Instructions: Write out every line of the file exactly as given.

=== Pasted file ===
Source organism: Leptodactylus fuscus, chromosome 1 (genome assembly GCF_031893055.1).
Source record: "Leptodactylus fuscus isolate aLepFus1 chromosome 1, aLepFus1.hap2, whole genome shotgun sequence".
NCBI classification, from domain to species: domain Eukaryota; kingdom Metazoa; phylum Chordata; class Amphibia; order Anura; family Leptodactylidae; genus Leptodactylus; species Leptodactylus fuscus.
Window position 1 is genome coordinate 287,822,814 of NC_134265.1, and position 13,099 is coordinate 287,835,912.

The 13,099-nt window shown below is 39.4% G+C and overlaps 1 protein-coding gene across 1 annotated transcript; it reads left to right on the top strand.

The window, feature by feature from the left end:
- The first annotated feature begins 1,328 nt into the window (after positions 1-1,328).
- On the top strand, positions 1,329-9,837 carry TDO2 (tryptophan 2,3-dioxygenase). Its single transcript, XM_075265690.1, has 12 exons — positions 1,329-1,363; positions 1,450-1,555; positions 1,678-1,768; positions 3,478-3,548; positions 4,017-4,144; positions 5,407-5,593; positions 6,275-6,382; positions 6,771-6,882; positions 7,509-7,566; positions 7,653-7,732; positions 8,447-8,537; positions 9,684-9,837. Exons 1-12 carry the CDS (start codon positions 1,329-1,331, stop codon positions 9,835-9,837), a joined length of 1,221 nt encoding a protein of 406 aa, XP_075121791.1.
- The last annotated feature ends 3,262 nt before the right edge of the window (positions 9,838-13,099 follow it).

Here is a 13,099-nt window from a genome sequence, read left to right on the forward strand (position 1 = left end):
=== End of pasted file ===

Source organism: Leptodactylus fuscus, chromosome 1 (genome assembly GCF_031893055.1).
Source record: "Leptodactylus fuscus isolate aLepFus1 chromosome 1, aLepFus1.hap2, whole genome shotgun sequence".
NCBI classification, from domain to species: domain Eukaryota; kingdom Metazoa; phylum Chordata; class Amphibia; order Anura; family Leptodactylidae; genus Leptodactylus; species Leptodactylus fuscus.
Window position 1 is genome coordinate 287,822,814 of NC_134265.1, and position 13,099 is coordinate 287,835,912.

The 13,099-nt window shown below is 39.4% G+C and overlaps 1 protein-coding gene across 1 annotated transcript; it reads left to right on the top strand.

The window, feature by feature from the left end:
- The first annotated feature begins 1,328 nt into the window (after positions 1-1,328).
- On the top strand, positions 1,329-9,837 carry TDO2 (tryptophan 2,3-dioxygenase). Its single transcript, XM_075265690.1, has 12 exons — positions 1,329-1,363; positions 1,450-1,555; positions 1,678-1,768; positions 3,478-3,548; positions 4,017-4,144; positions 5,407-5,593; positions 6,275-6,382; positions 6,771-6,882; positions 7,509-7,566; positions 7,653-7,732; positions 8,447-8,537; positions 9,684-9,837. Exons 1-12 carry the CDS (start codon positions 1,329-1,331, stop codon positions 9,835-9,837), a joined length of 1,221 nt encoding a protein of 406 aa, XP_075121791.1.
- The last annotated feature ends 3,262 nt before the right edge of the window (positions 9,838-13,099 follow it).

Here is a 13,099-nt window from a genome sequence, read left to right on the forward strand (position 1 = left end):